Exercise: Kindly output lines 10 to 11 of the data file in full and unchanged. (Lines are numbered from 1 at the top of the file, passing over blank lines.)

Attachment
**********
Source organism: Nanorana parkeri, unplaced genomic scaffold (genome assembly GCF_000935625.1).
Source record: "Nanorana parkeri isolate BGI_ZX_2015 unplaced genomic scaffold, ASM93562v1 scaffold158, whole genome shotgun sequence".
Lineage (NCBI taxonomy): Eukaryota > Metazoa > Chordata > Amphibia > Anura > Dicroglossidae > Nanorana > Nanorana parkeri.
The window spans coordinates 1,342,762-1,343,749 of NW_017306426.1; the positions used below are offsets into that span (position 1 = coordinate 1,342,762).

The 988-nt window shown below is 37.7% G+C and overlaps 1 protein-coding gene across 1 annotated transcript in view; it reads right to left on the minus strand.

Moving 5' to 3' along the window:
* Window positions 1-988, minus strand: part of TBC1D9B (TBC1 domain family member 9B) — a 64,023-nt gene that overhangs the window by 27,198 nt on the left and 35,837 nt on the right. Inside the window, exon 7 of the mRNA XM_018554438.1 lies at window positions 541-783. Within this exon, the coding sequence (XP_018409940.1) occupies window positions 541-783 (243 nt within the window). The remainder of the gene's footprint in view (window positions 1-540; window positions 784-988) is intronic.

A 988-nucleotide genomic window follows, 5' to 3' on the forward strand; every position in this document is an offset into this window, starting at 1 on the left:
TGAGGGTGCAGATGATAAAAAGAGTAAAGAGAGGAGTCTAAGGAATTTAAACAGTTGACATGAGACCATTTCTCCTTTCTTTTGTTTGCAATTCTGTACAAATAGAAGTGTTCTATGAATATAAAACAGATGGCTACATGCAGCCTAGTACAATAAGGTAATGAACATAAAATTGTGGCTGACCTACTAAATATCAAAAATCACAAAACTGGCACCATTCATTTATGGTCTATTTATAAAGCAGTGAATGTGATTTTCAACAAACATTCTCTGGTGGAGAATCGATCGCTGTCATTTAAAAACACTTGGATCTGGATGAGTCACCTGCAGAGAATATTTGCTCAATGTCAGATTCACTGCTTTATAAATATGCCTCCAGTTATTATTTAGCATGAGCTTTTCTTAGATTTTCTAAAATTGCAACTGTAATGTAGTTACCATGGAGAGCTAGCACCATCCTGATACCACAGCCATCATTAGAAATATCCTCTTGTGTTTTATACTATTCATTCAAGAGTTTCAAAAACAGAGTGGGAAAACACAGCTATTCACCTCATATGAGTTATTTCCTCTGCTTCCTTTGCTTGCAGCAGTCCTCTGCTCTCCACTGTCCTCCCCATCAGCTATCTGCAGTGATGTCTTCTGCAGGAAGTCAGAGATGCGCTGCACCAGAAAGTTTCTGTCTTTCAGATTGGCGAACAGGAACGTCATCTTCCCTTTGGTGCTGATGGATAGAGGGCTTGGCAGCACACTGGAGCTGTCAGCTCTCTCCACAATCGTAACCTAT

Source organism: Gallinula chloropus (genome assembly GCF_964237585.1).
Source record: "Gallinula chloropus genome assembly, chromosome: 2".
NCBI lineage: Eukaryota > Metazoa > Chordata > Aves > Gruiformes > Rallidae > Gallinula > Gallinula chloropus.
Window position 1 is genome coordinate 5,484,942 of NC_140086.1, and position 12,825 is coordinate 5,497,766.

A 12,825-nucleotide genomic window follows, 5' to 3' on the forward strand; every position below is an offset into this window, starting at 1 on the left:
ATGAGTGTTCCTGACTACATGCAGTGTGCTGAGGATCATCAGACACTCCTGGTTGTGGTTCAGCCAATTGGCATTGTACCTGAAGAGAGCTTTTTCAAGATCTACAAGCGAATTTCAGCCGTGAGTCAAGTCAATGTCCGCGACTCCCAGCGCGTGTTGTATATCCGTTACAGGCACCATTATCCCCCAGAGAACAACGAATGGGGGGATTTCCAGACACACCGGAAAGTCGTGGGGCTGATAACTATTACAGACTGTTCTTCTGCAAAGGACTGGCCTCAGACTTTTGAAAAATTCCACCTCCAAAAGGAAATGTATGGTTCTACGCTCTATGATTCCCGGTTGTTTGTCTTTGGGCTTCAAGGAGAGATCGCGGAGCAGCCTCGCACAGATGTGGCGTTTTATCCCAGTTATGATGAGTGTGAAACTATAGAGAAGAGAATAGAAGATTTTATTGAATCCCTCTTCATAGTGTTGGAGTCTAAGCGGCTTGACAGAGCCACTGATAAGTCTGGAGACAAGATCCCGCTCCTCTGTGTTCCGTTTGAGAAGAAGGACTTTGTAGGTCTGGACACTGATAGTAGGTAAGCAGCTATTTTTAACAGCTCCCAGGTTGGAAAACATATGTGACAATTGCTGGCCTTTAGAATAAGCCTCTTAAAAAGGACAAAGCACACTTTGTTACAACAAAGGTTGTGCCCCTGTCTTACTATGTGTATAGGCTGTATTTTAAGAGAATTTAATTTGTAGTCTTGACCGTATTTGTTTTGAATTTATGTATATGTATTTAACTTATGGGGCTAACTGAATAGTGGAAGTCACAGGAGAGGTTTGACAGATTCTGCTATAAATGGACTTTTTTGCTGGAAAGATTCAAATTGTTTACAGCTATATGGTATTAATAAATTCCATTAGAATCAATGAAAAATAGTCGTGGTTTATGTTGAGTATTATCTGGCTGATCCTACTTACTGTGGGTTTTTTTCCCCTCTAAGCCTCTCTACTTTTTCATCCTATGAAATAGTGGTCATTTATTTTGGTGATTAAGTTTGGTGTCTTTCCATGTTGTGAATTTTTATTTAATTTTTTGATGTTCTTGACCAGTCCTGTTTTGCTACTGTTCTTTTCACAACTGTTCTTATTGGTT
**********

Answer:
Source organism: Gallinula chloropus (genome assembly GCF_964237585.1).
Source record: "Gallinula chloropus genome assembly, chromosome: 2".